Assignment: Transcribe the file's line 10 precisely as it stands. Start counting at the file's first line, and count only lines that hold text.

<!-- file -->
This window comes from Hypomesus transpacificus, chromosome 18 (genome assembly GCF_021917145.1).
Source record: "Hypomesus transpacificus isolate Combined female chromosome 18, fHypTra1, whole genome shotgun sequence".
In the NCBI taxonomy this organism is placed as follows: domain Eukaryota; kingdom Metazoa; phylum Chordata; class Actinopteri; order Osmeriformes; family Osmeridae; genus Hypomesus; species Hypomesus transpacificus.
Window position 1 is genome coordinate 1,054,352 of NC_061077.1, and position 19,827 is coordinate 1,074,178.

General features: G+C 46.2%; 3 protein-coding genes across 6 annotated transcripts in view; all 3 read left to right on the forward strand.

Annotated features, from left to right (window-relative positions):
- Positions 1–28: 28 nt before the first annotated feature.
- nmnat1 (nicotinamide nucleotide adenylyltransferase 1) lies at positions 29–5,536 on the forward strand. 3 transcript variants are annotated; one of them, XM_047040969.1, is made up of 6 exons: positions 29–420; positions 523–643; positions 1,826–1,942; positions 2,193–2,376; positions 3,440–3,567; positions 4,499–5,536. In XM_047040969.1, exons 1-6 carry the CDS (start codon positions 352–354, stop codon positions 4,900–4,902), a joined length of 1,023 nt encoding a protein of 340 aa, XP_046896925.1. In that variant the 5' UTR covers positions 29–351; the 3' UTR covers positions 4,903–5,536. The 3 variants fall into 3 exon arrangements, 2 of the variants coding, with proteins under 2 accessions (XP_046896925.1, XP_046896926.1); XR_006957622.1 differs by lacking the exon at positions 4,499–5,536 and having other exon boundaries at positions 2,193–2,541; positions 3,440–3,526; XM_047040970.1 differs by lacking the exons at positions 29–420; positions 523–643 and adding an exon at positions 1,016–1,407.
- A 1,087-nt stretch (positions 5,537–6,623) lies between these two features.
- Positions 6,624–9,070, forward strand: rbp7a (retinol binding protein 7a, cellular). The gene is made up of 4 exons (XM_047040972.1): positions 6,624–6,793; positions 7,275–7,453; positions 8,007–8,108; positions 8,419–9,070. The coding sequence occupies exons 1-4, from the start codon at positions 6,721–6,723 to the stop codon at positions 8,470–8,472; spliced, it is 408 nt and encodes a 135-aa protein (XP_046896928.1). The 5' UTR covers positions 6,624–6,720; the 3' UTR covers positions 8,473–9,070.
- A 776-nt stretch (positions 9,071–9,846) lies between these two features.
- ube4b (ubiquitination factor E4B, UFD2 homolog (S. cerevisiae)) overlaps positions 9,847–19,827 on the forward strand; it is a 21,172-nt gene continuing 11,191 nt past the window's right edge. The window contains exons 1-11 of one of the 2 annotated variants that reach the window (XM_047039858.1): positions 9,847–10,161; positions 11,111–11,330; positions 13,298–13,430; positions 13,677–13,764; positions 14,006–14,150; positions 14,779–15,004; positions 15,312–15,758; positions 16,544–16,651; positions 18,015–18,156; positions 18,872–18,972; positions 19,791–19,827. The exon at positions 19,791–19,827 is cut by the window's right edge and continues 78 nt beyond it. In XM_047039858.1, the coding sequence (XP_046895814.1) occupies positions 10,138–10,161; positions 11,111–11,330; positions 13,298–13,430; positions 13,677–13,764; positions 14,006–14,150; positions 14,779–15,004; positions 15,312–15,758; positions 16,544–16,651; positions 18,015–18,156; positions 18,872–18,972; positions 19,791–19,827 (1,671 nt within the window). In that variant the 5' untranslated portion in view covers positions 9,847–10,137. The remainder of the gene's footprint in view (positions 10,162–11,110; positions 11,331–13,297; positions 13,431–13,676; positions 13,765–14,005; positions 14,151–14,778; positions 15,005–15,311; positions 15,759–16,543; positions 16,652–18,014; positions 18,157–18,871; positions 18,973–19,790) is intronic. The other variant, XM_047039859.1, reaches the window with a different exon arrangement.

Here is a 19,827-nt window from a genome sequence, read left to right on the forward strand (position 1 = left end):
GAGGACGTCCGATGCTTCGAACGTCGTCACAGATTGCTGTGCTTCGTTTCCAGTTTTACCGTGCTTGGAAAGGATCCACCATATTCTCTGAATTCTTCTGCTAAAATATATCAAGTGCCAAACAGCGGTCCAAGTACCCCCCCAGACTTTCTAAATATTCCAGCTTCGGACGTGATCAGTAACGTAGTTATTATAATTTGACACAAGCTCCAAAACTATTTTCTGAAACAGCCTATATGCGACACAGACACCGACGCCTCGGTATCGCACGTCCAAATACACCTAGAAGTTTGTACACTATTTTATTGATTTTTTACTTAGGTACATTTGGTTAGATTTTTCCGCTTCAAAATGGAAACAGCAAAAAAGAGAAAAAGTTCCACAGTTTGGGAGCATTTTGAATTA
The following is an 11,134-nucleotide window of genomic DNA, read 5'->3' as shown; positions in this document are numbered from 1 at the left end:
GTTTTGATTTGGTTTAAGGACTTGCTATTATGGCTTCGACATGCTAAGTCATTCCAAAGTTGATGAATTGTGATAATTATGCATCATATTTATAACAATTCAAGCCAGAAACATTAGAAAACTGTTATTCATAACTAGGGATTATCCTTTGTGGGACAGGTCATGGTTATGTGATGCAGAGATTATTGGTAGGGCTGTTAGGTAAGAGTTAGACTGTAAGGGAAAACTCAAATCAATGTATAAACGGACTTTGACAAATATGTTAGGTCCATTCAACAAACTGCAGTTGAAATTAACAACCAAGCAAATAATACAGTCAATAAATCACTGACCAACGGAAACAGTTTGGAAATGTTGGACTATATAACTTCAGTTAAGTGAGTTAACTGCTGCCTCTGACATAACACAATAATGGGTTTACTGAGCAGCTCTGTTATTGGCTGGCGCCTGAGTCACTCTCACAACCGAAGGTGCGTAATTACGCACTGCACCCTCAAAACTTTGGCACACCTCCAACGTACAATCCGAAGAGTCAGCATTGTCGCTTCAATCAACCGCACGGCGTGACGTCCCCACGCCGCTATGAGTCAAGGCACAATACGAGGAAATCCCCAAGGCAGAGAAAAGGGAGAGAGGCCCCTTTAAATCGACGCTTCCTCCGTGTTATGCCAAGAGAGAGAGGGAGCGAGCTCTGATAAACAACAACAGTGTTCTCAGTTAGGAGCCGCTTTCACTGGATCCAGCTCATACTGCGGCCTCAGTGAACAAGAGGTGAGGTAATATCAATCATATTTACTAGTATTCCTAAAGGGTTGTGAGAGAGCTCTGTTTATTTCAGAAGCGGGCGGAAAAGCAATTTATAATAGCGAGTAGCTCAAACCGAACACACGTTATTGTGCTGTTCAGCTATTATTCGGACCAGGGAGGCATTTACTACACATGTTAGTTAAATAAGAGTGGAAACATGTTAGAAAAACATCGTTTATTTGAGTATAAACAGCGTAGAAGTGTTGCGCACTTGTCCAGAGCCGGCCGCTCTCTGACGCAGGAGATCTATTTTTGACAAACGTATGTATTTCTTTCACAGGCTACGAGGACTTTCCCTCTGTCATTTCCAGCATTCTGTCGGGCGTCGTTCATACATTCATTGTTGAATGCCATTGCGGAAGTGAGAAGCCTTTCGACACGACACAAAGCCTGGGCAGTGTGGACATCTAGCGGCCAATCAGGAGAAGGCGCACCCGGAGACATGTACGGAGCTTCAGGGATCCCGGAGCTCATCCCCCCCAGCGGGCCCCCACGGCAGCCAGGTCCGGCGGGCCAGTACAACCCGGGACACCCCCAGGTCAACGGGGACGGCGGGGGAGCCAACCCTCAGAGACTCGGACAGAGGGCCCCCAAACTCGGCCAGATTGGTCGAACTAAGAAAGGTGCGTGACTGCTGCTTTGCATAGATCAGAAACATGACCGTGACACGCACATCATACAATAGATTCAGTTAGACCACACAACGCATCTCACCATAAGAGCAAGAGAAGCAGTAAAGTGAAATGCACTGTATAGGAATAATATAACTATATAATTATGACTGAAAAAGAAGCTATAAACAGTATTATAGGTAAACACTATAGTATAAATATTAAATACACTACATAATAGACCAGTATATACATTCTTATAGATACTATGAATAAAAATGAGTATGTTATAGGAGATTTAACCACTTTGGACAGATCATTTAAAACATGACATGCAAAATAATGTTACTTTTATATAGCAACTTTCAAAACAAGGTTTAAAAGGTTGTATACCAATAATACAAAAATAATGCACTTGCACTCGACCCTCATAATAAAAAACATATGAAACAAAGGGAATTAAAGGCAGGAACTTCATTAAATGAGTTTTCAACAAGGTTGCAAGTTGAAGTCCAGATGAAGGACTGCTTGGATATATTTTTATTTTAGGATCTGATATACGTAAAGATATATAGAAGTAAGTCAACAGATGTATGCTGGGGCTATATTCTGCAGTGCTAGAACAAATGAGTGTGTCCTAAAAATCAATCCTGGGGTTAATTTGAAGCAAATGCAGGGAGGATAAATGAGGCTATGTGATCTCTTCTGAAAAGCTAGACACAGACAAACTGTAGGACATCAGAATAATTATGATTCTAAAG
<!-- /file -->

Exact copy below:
- Positions 6,624–9,070, forward strand: rbp7a (retinol binding protein 7a, cellular). The gene is made up of 4 exons (XM_047040972.1): positions 6,624–6,793; positions 7,275–7,453; positions 8,007–8,108; positions 8,419–9,070. The coding sequence occupies exons 1-4, from the start codon at positions 6,721–6,723 to the stop codon at positions 8,470–8,472; spliced, it is 408 nt and encodes a 135-aa protein (XP_046896928.1). The 5' UTR covers positions 6,624–6,720; the 3' UTR covers positions 8,473–9,070.